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And They Want To Be Trusted With Our Tax Dollars

By Jesse Taylor
Saturday, August 16, 2008 20:17 EDT
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imageAfter yet another gonzo fundraising month, the real story is, of course, that Barack Obama is doomed, doomed I say, boy, doomed.

Hot Air:

All in all, the Obama campaign has had a good summer. However, they’re increasingly playing at a disadvantage. Obama won’t get the $84 million in public financing McCain receives on September 4th, and which will last him the final 60 days of the election. McCain won’t have to spend a dime to get that money, and can continue to assist the RNC in their highly successful efforts — which will have all of the focus after the convention.

But here’s the problem. Right now, Obama has about $66 million on hand. Provided he can bank $18 million in August (which, given his week off, likely helped decrease his burn rate), he’ll have…$84 million on hand. By the convention, he and McCain will be on equal footing financially and he’ll still have two more months of $50 million-plus fundraising to kick in. He’s looking at a likely 2-1 or better money scenario. This isn’t including the DNC’s fundraising (the problematic thing for the RNC is that McCain’s already started funneling his donors to them, and they’re starting to get outraised by the DNC), or the DCCC and DSCC’s superior operations.

Math is hard, though, as Don Surber amply demonstrates:

He raised a lousy $51 million? Democratic Sen. Barack Obama may have screwed up when he broke his word and turned down federal campaign cash.

Obama promised to take federal cash for the fall campaign if Republican Sen. John McCain did.

McCain did.

Obama didn’t actually promise that, but hey, facts are hard, too. So is bridge. Trumps my ass.

On Sept. 1, McCain will receive $84 million from the federal government to spend in the last 9 weeks of the campaign.

Obama will receive nothing. To match that, he will have to raise $100 million. That’s because fund-raising costs money. There is administrative overhead.

That means $50 million a month.

That’s just to break even.

He’s actually going to have McCain’s amount on hand.

I also wish Don Surber would stop writing in such short sentences.

And having line breaks after every sixth word.

It’s annoying.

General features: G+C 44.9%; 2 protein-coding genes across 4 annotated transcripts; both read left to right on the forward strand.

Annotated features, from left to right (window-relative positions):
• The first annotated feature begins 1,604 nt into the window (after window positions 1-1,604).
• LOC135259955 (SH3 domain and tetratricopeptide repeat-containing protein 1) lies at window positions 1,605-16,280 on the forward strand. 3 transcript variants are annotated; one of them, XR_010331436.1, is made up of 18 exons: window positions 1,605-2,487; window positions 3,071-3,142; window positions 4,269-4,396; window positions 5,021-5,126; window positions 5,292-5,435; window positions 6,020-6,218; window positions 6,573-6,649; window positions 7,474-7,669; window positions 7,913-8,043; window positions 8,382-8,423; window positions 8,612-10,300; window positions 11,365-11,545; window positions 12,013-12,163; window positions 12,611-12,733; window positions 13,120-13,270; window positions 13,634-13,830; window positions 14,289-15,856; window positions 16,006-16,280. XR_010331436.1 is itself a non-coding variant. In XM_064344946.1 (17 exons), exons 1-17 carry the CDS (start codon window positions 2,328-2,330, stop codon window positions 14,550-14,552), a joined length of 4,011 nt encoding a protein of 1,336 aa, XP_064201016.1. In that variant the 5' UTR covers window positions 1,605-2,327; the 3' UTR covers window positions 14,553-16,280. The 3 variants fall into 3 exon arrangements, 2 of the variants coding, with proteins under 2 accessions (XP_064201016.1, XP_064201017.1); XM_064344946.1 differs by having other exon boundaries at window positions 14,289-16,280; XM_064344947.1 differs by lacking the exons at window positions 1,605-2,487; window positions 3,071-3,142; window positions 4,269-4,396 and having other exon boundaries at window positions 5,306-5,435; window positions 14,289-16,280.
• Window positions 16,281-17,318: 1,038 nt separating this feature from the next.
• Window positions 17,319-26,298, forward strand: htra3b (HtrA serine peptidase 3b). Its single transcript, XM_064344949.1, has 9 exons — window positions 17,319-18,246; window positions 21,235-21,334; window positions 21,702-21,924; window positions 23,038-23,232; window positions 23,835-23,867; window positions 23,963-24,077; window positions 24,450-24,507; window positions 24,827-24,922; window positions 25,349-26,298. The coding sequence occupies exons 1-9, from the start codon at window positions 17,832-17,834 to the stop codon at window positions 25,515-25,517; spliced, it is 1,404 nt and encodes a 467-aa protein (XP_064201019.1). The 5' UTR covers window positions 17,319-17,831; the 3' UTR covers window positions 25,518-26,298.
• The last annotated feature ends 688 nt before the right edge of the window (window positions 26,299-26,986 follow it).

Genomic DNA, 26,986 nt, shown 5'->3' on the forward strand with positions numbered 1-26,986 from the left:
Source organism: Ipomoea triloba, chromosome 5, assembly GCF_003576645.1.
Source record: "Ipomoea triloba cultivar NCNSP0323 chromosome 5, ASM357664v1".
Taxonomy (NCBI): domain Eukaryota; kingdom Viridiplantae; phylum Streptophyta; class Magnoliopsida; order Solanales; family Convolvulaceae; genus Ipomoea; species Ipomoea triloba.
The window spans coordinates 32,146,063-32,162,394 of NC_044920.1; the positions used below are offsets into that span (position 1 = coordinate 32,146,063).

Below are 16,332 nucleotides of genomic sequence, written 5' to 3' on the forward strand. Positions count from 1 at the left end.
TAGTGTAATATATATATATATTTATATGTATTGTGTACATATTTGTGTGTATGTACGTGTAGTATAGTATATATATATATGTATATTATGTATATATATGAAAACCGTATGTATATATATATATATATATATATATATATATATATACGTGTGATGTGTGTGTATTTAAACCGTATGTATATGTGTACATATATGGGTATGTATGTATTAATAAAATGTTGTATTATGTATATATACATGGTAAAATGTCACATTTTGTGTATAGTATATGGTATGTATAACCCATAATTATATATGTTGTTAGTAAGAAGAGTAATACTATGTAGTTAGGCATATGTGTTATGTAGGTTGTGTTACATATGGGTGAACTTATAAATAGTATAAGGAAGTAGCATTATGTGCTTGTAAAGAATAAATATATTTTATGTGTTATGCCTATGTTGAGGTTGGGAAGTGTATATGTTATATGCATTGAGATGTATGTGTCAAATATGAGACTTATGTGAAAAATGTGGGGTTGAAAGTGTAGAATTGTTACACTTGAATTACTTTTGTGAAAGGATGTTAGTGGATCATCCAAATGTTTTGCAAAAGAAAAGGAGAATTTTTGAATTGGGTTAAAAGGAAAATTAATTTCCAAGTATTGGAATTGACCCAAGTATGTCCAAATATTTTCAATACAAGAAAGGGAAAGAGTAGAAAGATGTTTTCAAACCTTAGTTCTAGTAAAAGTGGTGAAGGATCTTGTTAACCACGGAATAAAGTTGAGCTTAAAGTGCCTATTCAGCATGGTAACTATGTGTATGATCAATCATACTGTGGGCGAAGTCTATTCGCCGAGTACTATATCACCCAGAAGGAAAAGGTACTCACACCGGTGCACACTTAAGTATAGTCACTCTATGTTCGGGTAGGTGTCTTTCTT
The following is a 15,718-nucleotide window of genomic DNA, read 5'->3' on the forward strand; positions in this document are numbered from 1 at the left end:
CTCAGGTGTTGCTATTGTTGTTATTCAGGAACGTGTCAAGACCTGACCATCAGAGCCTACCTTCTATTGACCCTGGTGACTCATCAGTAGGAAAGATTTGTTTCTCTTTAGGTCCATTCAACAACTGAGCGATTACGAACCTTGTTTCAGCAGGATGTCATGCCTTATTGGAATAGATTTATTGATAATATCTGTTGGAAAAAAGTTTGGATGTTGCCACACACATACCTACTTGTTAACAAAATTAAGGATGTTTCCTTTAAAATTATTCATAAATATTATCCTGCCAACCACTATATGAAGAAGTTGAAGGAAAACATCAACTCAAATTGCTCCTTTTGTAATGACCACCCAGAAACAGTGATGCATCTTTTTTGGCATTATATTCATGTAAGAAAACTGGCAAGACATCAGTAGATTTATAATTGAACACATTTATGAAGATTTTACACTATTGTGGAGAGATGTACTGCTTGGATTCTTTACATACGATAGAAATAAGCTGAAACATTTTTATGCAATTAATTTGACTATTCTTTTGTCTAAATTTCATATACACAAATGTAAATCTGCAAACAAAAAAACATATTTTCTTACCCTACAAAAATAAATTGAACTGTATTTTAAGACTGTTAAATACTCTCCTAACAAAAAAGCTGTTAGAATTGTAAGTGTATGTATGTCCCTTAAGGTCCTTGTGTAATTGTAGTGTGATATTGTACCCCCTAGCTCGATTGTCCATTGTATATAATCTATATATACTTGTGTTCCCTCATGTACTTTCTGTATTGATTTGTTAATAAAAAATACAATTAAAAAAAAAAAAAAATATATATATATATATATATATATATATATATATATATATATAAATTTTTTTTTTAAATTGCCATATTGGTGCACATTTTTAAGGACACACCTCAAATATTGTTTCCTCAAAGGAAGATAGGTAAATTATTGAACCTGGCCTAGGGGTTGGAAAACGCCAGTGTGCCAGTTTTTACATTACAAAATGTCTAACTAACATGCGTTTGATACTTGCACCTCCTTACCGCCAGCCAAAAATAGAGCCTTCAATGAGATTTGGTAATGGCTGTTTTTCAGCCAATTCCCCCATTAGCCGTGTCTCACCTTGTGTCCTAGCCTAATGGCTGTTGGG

Add to that this fact: Obama has twice the staff McCain does. That is a lot of overhead.

Last month, Obama raised $51 million. He had only 65,000 new donors, though. And he outraised McCain by only $24 million. The Washington Post has the details.

He’s going to have twice as much money as McCain, too. Probably more. That’s why his campaign is structured the way it is – you build the organization, figure out how you’re going to pay for it, then raise the money to do so. It’s called a “plan”.

Meanwhile, he is sucking money from other Democrats.

His national party ended July with $28.5 million in cash on hand.

Republicans? They had $75 million on hand, the Washington Post reported.

In short, Republicans have nearly triple the money to battle for Congress than Democrats.

Except for those pesky congressional fundraising committees that each party has – the ones that have $60 to 70 million extra on hand over their Republican counterparts. Which is actually substantially more than the gap between the RNC and DNC. Which means that Democrats actually have a lot more cash on hand. God, my sentences are getting shorter. Motherfucker.

Am I alone in seeing the wheels fly off this bandwagon?

Yes. As alone as a College Republican at Reed’s Valentine Dance.

This is the major reason I’m not worried about current polling on the race. Come September and October, there’ll be a constant stream of states that the Republicans are pulling out of to focus on targeted races; the massive Democratic fundraising and organizational advantage is going to be seen when Obama’s contesting Alaska and North Carolina and McCain’s having to decide between Michigan and Ohio.

Of course, given that Republicans seem to fund their races in magic dollars and gift cards, McCain is just going to buy Colorado outright and turn Aspen into Jon Voight’s personal shooting range. Don’t worry, skiers; the quaking rage makes him a horrible shot.

Jesse Taylor
Jesse Taylor
Jesse Taylor is an attorney and blogger from the great state of Ohio. He founded Pandagon in July, 2002, and has also served on the campaign and in the administration of former Ohio Governor Ted Strickland. He focuses on politics, race, law and pop culture, as well as the odd personal digression when the mood strikes.
 
 
 
 
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